Homeland Security warns hacktivists may point, click, destroy industrial control systems

While hacking into chemical facility computer systems in order to turn valves or start pumps might not be the typical low hanging fruit that hackers go after, Homeland Security warned that Anonymous hacktivists may cyberattack industrial control systems. In fact, the Department of Homeland Security and Idaho National Laboratory have engaged in mock hack-offs to wreak havoc and to highlight the vulnerabilities at factories, electrical plants and chemical facilities. The bad guys on the Red Team used virtual tools to crack into and cause chaos in the real world of the good guys on the Blue Team. These hackers showed that a malicious attack that caused mayhem and a toxic spill at ACME Chemical company was as easy as point, click and destroy.

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According to a bulletin put out by Homeland Security and posted on Public Intelligence, "experienced and skilled members of Anonymous in hacking could be able to develop capabilities to gain access and trespass on control system networks very quickly."

Last year Stuxnet proved the reality of how very vulnerable Supervisory Control And Data Acquisition (SCADA) systems and industrial control software (ICS) systems could be. That was followed by Black Hat / DefCon security conference presentations of hacking SCADA to unlock and throw open prison doors, whacking wireless water meter networks, and penetrating internet-connected power lines to cut the power or seize control of security cameras, jam security alarms, or otherwise hack into home automation systems. Homeland Security referenced the "presentations at hacker conferences" and other "free educational opportunities (conferences, classes)" that have "raised awareness to ICS vulnerabilities, and likely shortened the time needed to develop sufficient tactics, techniques, and procedures (TTPs) to disrupt ICS."

Also according to the DHS bulletin warning about possible attacks by Anonymous hacktivists:

Control system exploits are released in common penetration testing software such as Metasploit release 4.0 that can be directly used with novice level skills in hacking and little to no background in control systems. Common packet inspection tools such as WireShark and Netmon have improved to the point where industrial protocols are supported minimizing the effectiveness of security-by-obscurity. In addition, there are control systems that are currently accessible directly from the Internet and easy to locate through internet search engine tools and applications. These systems could be easily located and accessed with minimal skills in order to trespass, carry out nefarious activities, or conduct reconnaissance activities to be used in future operations.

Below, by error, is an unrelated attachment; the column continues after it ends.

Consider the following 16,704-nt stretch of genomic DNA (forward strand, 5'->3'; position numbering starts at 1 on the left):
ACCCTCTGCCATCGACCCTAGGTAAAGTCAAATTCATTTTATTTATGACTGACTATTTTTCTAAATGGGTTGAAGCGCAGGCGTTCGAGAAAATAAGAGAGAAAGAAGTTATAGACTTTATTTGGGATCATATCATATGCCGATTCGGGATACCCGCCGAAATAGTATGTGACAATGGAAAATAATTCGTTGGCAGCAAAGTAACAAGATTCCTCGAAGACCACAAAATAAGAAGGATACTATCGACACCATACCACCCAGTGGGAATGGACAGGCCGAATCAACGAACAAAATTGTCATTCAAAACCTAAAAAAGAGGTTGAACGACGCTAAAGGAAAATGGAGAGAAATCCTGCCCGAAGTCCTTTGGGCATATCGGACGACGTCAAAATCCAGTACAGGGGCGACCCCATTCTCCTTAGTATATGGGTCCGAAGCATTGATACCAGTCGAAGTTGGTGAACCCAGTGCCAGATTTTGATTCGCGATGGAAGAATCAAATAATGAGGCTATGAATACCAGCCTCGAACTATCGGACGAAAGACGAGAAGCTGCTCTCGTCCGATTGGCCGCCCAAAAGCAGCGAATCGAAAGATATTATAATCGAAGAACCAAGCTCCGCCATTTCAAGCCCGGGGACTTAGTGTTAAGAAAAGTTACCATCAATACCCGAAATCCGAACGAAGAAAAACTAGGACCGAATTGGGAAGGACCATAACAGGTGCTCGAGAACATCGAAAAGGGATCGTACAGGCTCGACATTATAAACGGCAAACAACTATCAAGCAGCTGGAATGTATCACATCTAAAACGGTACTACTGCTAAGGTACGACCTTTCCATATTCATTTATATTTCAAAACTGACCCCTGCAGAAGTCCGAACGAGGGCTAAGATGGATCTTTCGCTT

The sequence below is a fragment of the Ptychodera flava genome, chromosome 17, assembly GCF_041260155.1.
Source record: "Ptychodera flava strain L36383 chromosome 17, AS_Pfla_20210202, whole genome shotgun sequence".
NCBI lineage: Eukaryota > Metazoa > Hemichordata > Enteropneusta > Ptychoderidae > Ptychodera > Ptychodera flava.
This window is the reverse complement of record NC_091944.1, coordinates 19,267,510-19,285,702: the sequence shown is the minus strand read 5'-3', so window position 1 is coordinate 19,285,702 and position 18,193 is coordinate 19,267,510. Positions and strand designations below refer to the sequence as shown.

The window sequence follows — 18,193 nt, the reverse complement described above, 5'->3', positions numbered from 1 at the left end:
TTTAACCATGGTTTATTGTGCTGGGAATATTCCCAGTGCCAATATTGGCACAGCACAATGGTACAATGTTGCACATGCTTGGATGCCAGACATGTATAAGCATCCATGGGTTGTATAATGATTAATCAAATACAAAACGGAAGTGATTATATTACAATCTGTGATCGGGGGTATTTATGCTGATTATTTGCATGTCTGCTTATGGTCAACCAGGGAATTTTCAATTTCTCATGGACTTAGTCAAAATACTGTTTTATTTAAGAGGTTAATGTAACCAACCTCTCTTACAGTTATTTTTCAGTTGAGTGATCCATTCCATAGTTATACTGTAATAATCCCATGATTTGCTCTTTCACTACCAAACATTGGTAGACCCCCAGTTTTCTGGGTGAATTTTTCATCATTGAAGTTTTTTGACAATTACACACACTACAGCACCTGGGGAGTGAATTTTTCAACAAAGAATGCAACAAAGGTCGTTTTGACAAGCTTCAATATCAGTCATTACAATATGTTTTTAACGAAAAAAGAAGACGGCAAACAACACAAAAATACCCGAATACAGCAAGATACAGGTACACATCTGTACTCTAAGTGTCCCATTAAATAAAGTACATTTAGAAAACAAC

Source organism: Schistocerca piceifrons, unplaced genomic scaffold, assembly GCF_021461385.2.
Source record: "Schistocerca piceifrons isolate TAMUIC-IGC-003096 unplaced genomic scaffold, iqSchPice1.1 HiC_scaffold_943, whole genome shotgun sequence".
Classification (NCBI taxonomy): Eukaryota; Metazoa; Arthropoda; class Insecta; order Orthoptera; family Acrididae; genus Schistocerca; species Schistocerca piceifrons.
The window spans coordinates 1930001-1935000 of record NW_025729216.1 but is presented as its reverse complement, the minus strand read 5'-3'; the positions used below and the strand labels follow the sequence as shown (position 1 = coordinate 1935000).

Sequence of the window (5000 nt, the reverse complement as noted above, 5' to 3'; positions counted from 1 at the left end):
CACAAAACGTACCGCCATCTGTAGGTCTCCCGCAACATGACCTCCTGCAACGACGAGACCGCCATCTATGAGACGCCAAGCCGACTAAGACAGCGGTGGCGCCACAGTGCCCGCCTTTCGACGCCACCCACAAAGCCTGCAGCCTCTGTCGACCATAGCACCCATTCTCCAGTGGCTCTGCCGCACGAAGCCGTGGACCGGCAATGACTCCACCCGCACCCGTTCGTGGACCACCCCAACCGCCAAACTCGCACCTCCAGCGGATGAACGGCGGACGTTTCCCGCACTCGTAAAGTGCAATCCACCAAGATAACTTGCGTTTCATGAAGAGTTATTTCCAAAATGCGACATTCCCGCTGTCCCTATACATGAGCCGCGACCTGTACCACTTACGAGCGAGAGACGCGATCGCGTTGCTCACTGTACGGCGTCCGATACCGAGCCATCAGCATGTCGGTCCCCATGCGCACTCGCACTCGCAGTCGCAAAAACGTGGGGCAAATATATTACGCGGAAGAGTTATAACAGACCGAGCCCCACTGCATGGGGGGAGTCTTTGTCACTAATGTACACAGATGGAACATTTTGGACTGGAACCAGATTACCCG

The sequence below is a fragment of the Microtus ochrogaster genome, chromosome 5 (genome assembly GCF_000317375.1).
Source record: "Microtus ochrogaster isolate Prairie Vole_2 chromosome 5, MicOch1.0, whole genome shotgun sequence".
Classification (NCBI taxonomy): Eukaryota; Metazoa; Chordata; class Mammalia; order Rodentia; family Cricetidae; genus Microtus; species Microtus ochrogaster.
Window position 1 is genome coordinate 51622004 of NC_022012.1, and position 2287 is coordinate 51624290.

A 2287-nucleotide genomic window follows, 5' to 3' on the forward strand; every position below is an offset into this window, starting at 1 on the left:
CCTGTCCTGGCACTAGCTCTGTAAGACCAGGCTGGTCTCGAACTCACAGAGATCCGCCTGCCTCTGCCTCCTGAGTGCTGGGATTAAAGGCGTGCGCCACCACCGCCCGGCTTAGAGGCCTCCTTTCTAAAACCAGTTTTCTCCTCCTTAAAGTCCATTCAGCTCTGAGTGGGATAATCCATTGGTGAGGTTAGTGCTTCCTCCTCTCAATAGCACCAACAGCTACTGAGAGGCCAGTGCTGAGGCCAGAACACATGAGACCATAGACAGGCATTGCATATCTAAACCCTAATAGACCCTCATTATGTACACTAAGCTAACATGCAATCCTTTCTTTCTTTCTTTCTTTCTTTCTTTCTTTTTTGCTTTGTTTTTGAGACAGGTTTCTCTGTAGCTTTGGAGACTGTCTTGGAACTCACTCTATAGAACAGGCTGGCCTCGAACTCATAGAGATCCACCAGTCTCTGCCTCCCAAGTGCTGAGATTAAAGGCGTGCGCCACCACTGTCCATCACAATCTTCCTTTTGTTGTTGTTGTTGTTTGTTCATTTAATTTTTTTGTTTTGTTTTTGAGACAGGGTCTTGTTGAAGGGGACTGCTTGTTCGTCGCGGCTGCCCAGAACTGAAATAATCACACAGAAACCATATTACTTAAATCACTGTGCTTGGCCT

Then Homeland Security and Idaho National Laboratory started training people to securely run industrial control systems and to fend off real attacks. In one such scenario, social engineering was the lethal key that opened to the door to toxic chaos at ACME Chemical company. The DHS bulletin warned, skilled hackers might "exploit elevated privileges by hijacking credentials of valid users of the ICS software product posted based on traditional exploitation methods." Indeed, that is precisely how the Red Team snuck into ACME Chemical, by exploiting trust to trick the CEO of ACME Chemical company with a phishing attack.

Within 30 minutes of the CEO of opening a malicious phishing email, Red Team hackers had pillaged company documents, snuck in to IP-based surveillance cameras and were spying on admins, had taken control and maliciously overrode safety features on a chemical plant computer system in order to turn valves, start pumps and cause a toxic chemical spill. In fact, the government cyberattack drill showed that in the hands of skilled hackers, industrial destruction really is as easy as point, click, destroy.

This is not some sci-fi movie plot; Homeland Security has said that actual attacks on industrial systems are happening. Greg Schaffer, acting deputy of the National Protection and Programs Directorate, added that "attackers are 'kicking on the doors' of industrial systems." About 400 industrial,  power plant or chemical facility employees go through Idaho National Laboratory Red Team - Blue Team training per year in order to tighten computer security, to avoid cyber emergenices, close vulnerabilities, and learn to fend off cyberattacks in real life.

Here's a video about the government computer attack drill:

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